Angelina and medical decisions surrounding hereditary cancer risk

Guest post by Sue Friedman

Kudos to Angelina Jolie Pitt for sharing personal information about her increased risk for breast and ovarian cancers due to an inherited BRCA gene mutation. Once again, by bravely writing about her choice to have prophylactic surgeries—a risk-reducing mastectomy two years ago, and her recent decision to remove her ovaries—she has greatly increased awareness of hereditary cancer, making words like “mutation” and “mastectomy” more familiar.

Some reports suggest that Jolie Pitt’s wealth and celebrity status provide access to information and resources that are unavailable to most other people. But her struggle to sort through the confusion of inherited cancer risk and make difficult health decisions is shared by thousands of other men and women who are also at high risk for hereditary breast and ovarian cancer because of a BRCA mutation. Fortunately, Johns Hopkins University Press offers a clear, powerful, and comforting resource for anyone who faces these confusing issues and choices. Confronting Hereditary Breast and Ovarian Cancer explains the challenges of living with BRCA-related risks and outlines the implications of available options. It helps readers understand the choices involved with identifying and reducing their risk and allows them to make informed medical decisions about their options, including many that concerned Jolie Pitt. The book covers the following issues, among others:

  • Genetic testing for BRCA and other cancer-causing genes: Genetic testing isn’t appropriate for everyone, and test results can have different implications for family members.
  • Mastectomy with or without breast reconstruction: Prophylactic mastectomy reduces the risk of breast cancer. Many women who choose this surgery also opt to have their breasts surgically recreated. Another Johns Hopkins publication, The Breast Reconstruction Guidebook, helps readers understand what to expect from different types of mastectomy and options for breast reconstruction.
  • Risk-reducing oophorectomy and hysterectomy: Risk-reducing salpingo-oophorectomy (removal of the ovaries) has been shown to extend the lives of women who have a BRCA mutation. Confronting Hereditary Breast and Ovarian Cancer describes the pros and cons of this procedure and the implications of combining it with hysterectomy.
  • Hormone replacement: Preventive hysterectomy in premenopausal women causes the onset of menopause. Should women in this position take hormones? If so, what type and for how long? Are they safe? Confronting Hereditary Breast and Ovarian Cancer tackles these questions and more.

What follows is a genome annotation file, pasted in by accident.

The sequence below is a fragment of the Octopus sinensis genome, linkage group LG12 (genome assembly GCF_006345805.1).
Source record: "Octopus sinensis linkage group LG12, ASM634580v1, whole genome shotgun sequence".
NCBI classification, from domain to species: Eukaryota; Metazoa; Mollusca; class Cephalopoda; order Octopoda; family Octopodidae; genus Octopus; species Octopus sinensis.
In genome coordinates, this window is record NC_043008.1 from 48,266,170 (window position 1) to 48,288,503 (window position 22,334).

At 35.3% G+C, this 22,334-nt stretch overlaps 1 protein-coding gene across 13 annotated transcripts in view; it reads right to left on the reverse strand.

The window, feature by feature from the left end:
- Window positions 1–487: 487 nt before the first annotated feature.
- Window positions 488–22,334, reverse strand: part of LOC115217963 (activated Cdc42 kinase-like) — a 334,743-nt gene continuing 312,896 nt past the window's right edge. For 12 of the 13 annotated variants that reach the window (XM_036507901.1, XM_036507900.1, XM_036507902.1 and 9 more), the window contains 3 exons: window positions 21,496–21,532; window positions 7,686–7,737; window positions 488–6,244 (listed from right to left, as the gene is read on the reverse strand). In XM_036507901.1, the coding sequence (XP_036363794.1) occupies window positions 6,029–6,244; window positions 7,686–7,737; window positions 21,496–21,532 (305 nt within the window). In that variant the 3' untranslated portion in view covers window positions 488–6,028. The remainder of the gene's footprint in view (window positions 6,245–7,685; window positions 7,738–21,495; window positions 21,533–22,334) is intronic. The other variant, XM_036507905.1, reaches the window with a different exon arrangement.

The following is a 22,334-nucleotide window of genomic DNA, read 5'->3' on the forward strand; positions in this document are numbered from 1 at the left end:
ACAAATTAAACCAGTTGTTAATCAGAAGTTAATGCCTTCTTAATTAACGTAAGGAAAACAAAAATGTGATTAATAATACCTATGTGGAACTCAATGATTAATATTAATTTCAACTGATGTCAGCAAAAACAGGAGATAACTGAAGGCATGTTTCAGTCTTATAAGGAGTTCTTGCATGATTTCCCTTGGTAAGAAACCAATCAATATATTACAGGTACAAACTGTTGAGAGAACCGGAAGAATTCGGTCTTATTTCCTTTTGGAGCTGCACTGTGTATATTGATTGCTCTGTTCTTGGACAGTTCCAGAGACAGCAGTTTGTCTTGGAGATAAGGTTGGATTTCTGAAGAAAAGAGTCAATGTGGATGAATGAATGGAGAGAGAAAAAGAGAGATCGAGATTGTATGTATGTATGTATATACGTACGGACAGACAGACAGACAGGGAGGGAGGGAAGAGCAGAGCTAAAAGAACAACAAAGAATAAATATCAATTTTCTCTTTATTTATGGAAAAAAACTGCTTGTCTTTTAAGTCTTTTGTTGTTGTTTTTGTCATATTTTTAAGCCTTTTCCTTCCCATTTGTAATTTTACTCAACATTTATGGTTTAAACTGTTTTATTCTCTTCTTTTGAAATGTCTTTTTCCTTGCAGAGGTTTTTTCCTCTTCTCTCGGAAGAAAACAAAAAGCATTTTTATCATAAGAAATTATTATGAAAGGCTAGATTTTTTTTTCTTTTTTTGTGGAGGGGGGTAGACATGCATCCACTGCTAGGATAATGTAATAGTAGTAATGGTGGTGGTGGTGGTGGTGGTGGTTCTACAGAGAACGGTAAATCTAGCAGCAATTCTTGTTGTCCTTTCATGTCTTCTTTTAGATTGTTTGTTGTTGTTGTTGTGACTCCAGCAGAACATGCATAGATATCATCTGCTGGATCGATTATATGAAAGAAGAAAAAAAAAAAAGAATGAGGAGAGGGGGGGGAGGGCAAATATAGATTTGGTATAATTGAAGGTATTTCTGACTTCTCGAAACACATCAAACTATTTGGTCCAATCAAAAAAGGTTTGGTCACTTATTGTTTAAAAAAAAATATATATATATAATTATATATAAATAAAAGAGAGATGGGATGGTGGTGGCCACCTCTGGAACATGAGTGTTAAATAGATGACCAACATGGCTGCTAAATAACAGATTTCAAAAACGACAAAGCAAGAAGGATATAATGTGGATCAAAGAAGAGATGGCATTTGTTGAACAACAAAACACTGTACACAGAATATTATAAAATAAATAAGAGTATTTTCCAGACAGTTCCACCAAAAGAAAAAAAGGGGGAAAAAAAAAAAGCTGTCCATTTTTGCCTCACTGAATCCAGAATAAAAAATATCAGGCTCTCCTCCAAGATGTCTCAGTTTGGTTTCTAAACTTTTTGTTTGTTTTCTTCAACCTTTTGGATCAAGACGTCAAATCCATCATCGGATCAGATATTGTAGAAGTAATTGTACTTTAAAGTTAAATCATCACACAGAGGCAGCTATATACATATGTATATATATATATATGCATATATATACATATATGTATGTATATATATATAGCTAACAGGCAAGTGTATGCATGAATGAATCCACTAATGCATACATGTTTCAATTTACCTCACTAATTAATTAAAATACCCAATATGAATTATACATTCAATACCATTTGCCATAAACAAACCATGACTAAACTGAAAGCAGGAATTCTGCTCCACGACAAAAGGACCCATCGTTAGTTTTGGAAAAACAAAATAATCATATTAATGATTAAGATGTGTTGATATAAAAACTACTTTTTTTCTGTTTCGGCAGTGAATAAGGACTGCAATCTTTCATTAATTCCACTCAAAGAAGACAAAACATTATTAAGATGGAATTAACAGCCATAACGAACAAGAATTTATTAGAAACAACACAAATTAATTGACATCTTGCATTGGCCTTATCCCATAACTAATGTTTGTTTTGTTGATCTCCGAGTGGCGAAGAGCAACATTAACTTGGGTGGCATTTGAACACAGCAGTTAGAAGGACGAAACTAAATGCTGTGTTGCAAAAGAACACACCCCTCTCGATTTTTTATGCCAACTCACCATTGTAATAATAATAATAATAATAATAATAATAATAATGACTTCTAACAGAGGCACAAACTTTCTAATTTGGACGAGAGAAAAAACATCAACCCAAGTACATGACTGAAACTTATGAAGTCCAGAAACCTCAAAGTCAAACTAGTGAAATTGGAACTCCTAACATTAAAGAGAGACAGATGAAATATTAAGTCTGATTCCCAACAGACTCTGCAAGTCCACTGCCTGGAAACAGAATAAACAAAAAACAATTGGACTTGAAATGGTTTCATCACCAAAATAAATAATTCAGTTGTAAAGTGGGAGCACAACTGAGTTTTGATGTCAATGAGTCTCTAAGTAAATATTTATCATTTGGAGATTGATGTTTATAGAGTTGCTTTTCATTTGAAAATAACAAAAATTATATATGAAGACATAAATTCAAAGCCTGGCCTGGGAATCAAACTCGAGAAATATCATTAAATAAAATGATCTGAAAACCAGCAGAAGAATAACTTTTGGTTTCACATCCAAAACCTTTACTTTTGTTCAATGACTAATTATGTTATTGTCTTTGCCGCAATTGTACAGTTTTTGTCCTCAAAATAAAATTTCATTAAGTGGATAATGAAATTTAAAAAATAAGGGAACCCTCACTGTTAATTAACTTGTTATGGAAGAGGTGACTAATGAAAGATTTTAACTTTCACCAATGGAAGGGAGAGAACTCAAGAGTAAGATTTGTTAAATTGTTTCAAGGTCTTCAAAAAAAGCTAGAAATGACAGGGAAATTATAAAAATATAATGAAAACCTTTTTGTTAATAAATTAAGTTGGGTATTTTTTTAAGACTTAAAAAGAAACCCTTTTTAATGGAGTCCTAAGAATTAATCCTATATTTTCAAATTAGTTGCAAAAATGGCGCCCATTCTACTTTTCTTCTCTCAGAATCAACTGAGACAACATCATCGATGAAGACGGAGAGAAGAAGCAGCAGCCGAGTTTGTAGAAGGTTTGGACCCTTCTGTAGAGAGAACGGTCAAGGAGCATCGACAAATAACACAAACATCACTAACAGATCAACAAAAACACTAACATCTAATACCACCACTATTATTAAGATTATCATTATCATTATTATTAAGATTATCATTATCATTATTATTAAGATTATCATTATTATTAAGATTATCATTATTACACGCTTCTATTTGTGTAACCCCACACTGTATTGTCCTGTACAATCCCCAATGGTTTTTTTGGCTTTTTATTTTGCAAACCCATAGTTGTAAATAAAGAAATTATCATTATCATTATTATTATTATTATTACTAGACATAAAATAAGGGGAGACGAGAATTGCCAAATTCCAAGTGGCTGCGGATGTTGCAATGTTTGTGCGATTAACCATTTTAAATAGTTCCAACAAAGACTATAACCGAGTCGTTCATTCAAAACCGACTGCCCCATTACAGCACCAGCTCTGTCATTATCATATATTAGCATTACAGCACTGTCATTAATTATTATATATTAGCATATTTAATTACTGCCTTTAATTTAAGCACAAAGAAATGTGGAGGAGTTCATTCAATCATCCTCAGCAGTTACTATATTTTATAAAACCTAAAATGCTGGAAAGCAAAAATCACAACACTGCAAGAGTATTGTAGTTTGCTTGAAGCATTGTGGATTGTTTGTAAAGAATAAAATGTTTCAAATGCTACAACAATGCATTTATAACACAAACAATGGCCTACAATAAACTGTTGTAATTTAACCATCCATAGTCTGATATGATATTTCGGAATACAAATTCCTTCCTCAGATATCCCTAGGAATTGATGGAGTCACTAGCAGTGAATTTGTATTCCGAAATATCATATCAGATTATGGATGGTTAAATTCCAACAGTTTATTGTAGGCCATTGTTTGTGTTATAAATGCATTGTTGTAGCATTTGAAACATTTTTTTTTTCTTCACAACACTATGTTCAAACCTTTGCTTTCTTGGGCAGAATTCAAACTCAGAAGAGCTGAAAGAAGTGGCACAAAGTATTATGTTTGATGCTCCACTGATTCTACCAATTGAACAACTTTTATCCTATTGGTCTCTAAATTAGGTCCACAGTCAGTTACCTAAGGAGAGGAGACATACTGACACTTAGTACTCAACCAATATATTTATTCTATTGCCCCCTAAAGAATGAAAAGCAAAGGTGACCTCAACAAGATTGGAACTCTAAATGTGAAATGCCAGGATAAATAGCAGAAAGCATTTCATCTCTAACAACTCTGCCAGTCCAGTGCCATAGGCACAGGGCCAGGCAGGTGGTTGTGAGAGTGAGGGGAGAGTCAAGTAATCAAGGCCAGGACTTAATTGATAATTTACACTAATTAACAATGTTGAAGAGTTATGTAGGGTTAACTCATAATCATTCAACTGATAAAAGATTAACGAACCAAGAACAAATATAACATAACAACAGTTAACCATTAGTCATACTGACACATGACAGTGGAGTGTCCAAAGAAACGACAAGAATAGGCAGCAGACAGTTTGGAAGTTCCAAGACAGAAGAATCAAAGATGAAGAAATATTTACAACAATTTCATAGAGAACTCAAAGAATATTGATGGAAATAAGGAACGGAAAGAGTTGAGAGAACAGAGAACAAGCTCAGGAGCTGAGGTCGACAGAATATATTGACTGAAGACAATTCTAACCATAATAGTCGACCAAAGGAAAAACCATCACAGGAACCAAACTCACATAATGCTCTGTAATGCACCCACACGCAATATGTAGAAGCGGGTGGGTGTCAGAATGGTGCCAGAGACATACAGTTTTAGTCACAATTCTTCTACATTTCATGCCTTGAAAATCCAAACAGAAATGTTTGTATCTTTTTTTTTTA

• Fertility: Removing the ovaries reduces risk but also ends fertility, creating a very difficult situation for many women who learn that they have a mutation while still in their childbearing years.

You don’t have to be a celebrity to have access to credible information about hereditary cancer, genetic testing, and risk-management options.

Confronting Hereditary Breast and Ovarian Cancer is the official guidebook of Facing Our Risk of Cancer Empowered (FORCE), the only nonprofit organization dedicated to improving the lives of those who have inherited cancer risk. All three of the book’s coauthors will speak at FORCE’s 9th annual conference on June 18–20, 2015 in Philadelphia, PA.

FriedmanSue Friedman, DVM, is the founder and executive director of Facing Our Risk of Cancer Empowered. Her numerous articles on hereditary cancer have appeared in Oncology Times, CURE, Gene Watch, the Boston Globe, and elsewhere. Rebecca Sutphen, MD, is a nationally recognized clinical and research expert in hereditary cancer, a professor of genetics at the University of South Florida, and the chief medical officer of Informed Medical Decisions. Kathy Steligo is a freelance writer specializing in business and health topics and the author of The Breast Reconstruction Guidebook.

 

 

1 Comment

Filed under Cancer, Health and Medicine, Women's Health

One response to “Angelina and medical decisions surrounding hereditary cancer risk

  1. Knowledge is empowerment.. If you are BRCA positive or at high risk due to family history, please go to the My Destiny Foundation, Inc. webpage and learn more about how you can protect your future. We emotionally and financially assist women who are at high risk for breast cancer. We also have an amazing, private online support group for women only through FB with over 2000 women from all over the world supporting and empowering one another through their journey.. To learn more about us, please visit: http://www.mydestiny-us.com.